The move comes as biologists say the bobcat population has grown to more than 5,000 animals. According to the Department of Environmental Conservation, planners received more than 1,600 comments about the plan, many critical of state's intention to expand hunting opportunities.

State biologists say they expect the changes to result in fewer than 150 additional animals being harvested by hunters each year.  Go to full article
White-tailed deer
White-tailed deer

"Oddball" deer illness sparks probe

State officials are investigating the death of a deer in the town of Thurman in Warren County that appears to have been infected with an uncommon bacteria. The animal was spotted in December by hunters, still alive but suffering from obvious distress. Last week, researchers who conducted a necropsy identified what appeared to be a bacteria infection.  Go to full article

Hunter's death ruled suicide

The death of a hunter whose body was found this week on Mount Jo has been ruled a suicide. The Essex County coronor's office ruled that the gunshot wound that killed 63-year old Russ Beede of Lake Placid was self-inflicted.

Beede was last seen Saturday morning, when he went hunting alone on lands off Loj Road in the Adirondacks, in the town of North Elba.

An investigation started Sunday, because his vehicle had been parked in the same place for two days. A team of searchers found his body in rugged terrain Wednesday, within a half mile of his vehicle.  Go to full article
I frankly was surprised and disappointed at how easy it was.

Attorney General finds "blatant" violations at gun shows

New York Attorney General Eric Schneiderman, says a statewide undercover operation found blatant and dangerous violations of the state law requiring background checks for gun-buyers. Karen DeWitt has more.  Go to full article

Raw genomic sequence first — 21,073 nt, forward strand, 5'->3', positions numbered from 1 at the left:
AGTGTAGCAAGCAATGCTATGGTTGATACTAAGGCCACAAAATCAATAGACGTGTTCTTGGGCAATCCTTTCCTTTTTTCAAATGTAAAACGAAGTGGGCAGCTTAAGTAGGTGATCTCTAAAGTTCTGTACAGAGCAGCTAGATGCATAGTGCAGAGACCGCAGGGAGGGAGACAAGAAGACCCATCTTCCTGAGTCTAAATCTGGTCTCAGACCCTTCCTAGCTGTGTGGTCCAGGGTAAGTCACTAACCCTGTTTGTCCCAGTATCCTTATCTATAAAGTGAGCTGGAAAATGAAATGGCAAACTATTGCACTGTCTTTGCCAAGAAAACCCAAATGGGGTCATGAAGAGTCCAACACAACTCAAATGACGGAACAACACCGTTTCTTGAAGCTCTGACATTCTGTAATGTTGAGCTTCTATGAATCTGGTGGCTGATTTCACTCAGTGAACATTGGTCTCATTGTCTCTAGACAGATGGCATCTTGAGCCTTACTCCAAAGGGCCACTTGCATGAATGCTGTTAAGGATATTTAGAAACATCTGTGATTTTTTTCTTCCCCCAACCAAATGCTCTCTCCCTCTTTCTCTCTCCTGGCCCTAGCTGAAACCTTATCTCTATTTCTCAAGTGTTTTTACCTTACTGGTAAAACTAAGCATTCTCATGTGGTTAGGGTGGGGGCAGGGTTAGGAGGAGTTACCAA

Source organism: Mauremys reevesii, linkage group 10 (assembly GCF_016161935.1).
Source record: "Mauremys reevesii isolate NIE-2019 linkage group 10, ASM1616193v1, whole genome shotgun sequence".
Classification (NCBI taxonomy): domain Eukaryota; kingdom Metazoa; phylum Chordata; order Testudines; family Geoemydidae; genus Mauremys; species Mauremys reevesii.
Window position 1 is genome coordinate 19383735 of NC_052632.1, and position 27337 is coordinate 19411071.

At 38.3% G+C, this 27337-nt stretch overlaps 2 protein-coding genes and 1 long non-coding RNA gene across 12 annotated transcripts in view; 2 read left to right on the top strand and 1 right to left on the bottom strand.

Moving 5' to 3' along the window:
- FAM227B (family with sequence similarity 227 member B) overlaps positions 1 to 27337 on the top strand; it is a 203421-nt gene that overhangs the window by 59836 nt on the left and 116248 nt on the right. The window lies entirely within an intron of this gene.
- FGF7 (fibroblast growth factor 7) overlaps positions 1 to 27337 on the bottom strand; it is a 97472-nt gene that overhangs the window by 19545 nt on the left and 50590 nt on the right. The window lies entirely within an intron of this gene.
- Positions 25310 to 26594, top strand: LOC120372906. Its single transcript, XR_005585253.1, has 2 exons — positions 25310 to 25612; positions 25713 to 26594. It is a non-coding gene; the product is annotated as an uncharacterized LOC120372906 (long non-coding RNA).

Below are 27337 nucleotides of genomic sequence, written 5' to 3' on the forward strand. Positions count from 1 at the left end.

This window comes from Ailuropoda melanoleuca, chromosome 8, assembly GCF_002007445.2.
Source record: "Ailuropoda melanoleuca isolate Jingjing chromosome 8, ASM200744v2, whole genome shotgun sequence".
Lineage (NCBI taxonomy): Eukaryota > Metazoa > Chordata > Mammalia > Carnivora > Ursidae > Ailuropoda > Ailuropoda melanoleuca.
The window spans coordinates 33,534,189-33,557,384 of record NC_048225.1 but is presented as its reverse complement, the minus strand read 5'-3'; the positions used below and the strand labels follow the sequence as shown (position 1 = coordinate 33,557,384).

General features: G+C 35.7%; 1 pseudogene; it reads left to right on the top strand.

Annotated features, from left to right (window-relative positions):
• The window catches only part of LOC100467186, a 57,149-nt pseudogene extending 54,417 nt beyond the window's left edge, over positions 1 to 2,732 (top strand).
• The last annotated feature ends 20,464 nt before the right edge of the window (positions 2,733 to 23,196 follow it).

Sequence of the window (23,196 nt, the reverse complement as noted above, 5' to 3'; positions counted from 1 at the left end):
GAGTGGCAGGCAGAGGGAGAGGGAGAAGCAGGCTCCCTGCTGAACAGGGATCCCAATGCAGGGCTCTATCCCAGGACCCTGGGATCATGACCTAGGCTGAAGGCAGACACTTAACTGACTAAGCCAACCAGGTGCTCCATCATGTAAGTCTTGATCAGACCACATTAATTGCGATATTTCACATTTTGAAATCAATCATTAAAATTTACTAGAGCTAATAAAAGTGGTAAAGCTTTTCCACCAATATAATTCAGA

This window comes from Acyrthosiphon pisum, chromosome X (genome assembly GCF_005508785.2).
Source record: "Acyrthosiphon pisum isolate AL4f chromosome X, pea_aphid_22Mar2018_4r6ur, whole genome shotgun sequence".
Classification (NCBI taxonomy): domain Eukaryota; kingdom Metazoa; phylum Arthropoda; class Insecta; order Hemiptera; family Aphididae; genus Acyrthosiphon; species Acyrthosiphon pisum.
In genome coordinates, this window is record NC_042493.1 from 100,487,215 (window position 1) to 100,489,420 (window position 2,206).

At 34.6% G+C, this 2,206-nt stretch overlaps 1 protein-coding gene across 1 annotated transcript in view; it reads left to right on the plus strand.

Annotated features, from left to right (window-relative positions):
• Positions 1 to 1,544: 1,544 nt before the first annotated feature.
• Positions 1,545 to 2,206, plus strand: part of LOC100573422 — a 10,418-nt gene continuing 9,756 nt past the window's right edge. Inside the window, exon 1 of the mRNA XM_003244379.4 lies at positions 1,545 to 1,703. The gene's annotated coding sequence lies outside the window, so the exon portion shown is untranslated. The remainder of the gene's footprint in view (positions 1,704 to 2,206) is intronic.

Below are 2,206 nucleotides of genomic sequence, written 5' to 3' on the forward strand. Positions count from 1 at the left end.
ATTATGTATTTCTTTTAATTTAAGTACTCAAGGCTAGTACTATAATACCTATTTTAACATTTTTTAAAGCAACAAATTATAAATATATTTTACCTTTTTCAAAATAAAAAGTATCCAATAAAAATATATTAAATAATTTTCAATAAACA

At this point, there's no indication that there was any foul play.

Hunter found dead in the Adirondacks

The body of a hunter who had been missing in the Adirondacks since Saturday was found on Wednesday. Russ Beede of Lake Placid was 63 years old.

David Winchell is spokesman for the state department of environmental conservation in Ray Brook.

Winchell says Mr. Beede went hunting alone, on the property of the Adirondack Mountain Club. His body was found in that general vicinity. More than forty people and two K-9 units have been searching the woods for him since Monday.

Winchell says now that Mr. Beede has been found, New York state police will take over the investigation. He says it does not look like there was any foul play involved.

Winchell says it's not uncommon for people to go missing in the mountains during hunting season. He says most come out unharmed. But he does caution hunters and hikers to make people aware of their plans, and to make sure they are healthy before entering the wilderness.

Winchell says state police will complete an investigation and an autopsy will be done to determine the cause of Mr. Beede's death.  Go to full article